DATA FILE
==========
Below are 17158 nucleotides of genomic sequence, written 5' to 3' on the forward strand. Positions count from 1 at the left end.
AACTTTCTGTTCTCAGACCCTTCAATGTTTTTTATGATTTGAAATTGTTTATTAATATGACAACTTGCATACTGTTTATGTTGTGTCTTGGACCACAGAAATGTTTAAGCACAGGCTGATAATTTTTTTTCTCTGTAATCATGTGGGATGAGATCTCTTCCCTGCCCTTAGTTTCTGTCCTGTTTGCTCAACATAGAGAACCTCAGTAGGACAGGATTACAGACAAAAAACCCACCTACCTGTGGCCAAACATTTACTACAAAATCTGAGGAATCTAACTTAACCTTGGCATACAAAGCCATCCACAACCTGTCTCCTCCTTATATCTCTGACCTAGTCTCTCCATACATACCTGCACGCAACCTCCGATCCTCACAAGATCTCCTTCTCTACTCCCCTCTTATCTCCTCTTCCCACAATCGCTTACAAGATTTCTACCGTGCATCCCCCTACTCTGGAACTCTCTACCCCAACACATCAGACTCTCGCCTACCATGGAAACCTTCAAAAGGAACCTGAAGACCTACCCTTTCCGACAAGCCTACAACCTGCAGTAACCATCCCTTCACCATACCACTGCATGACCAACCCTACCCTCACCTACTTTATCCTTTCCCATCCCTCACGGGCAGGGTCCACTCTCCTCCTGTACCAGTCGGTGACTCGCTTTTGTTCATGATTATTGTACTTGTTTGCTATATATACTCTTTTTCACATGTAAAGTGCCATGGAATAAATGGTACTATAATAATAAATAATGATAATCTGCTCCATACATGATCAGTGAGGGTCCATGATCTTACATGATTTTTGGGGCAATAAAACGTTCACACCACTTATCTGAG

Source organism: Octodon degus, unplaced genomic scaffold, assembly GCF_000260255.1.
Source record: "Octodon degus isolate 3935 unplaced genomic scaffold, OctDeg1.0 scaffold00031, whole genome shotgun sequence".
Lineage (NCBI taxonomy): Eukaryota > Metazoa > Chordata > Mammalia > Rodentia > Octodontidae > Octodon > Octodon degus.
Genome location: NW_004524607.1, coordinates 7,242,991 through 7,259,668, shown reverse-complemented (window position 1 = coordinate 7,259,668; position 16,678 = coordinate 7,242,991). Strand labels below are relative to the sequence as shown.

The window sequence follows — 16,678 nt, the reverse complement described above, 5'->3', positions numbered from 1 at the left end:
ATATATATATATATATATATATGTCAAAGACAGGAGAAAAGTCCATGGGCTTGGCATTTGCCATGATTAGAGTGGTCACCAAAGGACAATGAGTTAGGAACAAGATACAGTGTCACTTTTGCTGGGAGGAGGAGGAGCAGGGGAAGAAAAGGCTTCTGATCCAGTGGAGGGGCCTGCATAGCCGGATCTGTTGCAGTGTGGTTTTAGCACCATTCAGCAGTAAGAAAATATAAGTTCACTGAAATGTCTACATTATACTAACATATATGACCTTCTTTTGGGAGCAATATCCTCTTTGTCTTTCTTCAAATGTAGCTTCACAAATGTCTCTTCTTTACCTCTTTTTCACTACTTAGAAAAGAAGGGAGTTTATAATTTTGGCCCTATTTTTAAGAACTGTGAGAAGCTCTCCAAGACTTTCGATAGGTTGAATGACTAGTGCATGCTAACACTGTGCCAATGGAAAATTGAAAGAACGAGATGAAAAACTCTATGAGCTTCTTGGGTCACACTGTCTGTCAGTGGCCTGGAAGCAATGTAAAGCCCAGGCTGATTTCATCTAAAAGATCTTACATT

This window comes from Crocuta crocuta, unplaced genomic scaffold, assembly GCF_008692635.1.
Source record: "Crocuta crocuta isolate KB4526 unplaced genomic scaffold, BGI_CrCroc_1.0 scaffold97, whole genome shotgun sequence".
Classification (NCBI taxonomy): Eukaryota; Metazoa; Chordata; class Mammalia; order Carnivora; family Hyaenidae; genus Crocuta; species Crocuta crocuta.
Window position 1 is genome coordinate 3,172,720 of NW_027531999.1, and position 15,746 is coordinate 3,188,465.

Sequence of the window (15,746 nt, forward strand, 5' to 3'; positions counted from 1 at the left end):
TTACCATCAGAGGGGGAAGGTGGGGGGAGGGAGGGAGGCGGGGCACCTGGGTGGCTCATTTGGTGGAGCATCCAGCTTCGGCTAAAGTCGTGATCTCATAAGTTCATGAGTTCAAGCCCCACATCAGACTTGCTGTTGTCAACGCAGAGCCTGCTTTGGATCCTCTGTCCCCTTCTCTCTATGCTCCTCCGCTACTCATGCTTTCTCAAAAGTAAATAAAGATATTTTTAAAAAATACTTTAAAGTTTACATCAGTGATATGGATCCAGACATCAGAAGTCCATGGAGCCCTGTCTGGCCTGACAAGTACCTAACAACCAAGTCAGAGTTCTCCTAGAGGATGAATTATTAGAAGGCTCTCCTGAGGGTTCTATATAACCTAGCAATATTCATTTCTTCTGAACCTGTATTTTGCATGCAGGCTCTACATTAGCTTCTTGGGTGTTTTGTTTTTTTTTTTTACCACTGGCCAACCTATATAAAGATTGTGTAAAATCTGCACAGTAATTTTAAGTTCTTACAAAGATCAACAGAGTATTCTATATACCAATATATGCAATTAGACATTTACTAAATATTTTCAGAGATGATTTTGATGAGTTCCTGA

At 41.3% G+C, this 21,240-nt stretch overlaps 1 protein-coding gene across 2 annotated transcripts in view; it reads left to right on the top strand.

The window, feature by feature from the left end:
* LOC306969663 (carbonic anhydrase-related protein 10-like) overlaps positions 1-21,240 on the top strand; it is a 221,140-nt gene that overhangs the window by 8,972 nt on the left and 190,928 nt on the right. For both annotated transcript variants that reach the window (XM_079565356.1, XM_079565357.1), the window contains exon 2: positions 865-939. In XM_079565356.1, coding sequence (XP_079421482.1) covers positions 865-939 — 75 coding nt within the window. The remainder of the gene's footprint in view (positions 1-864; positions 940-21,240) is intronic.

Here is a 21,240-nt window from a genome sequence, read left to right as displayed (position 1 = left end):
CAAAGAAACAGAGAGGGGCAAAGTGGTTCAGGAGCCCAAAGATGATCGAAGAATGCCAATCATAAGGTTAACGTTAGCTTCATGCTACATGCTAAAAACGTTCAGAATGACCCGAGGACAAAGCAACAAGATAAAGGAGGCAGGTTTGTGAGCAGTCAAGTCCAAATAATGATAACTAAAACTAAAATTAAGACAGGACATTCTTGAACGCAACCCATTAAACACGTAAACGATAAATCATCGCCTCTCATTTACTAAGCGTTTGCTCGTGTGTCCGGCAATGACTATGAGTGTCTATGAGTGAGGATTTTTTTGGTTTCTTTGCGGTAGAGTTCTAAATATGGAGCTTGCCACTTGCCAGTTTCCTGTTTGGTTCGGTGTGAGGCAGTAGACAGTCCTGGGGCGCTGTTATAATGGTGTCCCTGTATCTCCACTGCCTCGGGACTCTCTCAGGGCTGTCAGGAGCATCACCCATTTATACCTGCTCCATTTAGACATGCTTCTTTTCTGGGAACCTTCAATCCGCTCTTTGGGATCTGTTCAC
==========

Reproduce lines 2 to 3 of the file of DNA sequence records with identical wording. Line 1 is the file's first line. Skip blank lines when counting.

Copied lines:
AACTTTCTGTTCTCAGACCCTTCAATGTTTTTTATGATTTGAAATTGTTTATTAATATGACAACTTGCATACTGTTTATGTTGTGTCTTGGACCACAGAAATGTTTAAGCACAGGCTGATAATTTTTTTTCTCTGTAATCATGTGGGATGAGATCTCTTCCCTGCCCTTAGTTTCTGTCCTGTTTGCTCAACATAGAGAACCTCAGTAGGACAGGATTACAGACAAAAAACCCACCTACCTGTGGCCAAACATTTACTACAAAATCTGAGGAATCTAACTTAACCTTGGCATACAAAGCCATCCACAACCTGTCTCCTCCTTATATCTCTGACCTAGTCTCTCCATACATACCTGCACGCAACCTCCGATCCTCACAAGATCTCCTTCTCTACTCCCCTCTTATCTCCTCTTCCCACAATCGCTTACAAGATTTCTACCGTGCATCCCCCTACTCTGGAACTCTCTACCCCAACACATCAGACTCTCGCCTACCATGGAAACCTTCAAAAGGAACCTGAAGACCTACCCTTTCCGACAAGCCTACAACCTGCAGTAACCATCCCTTCACCATACCACTGCATGACCAACCCTACCCTCACCTACTTTATCCTTTCCCATCCCTCACGGGCAGGGTCCACTCTCCTCCTGTACCAGTCGGTGACTCGCTTTTGTTCATGATTATTGTACTTGTTTGCTATATATACTCTTTTTCACATGTAAAGTGCCATGGAATAAATGGTACTATAATAATAAATAATGATAATCTGCTCCATACATGATCAGTGAGGGTCCATGATCTTACATGATTTTTGGGGCAATAAAACGTTCACACCACTTATCTGAG

Source organism: Octodon degus, unplaced genomic scaffold, assembly GCF_000260255.1.